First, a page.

He longs for us to turn to him, and not away from him, during our disappointments. When we can learn such a life-altering habit, we’ve found a great treasure.
Making More of Jesus
This I know for sure: even when life doesn’t turn out the way I want it to, I long to know more of Christ and who he can be in and through me. I pray that my days become less about me and more about him—even though it means my plans and expectations will be thwarted more times than I’d like. And as I hold onto Jesus, I also hold onto the hope he gives me, because I know that this weak and troubled frame of mine will one day be fully healed.
As Philip Yancey wrote, “The Bible never belittles human disappointment…but it does add one key word: temporary. What we feel now, we will not always feel. Our disappointment is itself a sign, an aching, a hunger for something better. And faith is, in the end, a kind of homesickness—for a home we have never visited but have never once stopped longing for.” (Disappointment With God; Zondervan, 1992; p. 276.)
Paul says it so well: “Therefore we do not lose heart. Though outwardly we are wasting away, yet inwardly we are being renewed day by day. For our light and momentary troubles are achieving for us an eternal glory that far outweighs them all. So we fix our eyes not on what is seen, but on what is unseen, since what is seen is temporary, but what is unseen is eternal” (2 Corinthians 4:16–18).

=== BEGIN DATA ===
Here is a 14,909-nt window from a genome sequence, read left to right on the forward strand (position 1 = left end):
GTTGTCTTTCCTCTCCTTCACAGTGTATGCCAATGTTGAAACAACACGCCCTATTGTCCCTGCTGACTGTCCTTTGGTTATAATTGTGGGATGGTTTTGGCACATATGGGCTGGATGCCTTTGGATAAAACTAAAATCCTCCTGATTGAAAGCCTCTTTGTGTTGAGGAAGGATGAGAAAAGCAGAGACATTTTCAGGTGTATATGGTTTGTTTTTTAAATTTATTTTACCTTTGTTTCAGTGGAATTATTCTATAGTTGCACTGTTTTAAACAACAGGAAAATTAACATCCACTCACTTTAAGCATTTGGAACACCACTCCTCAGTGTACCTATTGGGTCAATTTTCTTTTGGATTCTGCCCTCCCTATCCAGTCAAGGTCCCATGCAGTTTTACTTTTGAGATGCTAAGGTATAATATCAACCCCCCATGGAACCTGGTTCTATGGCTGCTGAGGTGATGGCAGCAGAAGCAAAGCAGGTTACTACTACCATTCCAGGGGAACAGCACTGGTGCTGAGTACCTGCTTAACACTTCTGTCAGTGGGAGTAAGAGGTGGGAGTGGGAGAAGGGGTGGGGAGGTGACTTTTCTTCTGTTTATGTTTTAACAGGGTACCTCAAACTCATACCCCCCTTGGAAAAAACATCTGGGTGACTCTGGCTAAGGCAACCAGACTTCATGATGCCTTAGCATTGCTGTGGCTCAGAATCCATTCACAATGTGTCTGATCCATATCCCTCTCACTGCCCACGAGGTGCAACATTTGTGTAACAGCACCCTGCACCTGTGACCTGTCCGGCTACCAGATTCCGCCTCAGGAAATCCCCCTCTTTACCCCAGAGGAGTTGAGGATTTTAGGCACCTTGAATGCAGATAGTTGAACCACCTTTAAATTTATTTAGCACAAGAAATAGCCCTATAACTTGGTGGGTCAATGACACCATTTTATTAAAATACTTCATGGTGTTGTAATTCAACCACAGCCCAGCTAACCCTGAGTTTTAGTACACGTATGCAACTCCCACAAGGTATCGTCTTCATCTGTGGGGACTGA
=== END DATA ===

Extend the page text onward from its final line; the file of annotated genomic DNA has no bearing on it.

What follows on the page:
After Jesus restored Lazarus to life, Mary emptied an expensive jar of perfumed oil on Jesus’ feet and wiped his feet with her hair. God’s glorious promise to restore all things and make them new makes me want to bow at his feet and pour out the rest of my days as a fragrant sacrifice, like Mary. It encourages my heart because I know my pain and struggles will no longer be part of my life when I get to my true home. And it compels me to continue to seek God in honest prayer, knowing he hears and cares.
This article is adapted from Wounded Women of the Bible: Finding Hope When Life Hurts by Dena Dyer and Tina Samples (Kregel, 2013).
Thank you Dena, for this encouragement. I’m long-term chronically ill too and recognise much of what you say here. Love the image of our suffering being sculpted into something new.
I really appreciate your kind words, Keren. Sorry you’re also in the chronically ill “club.” Praying God comforts and sustains you.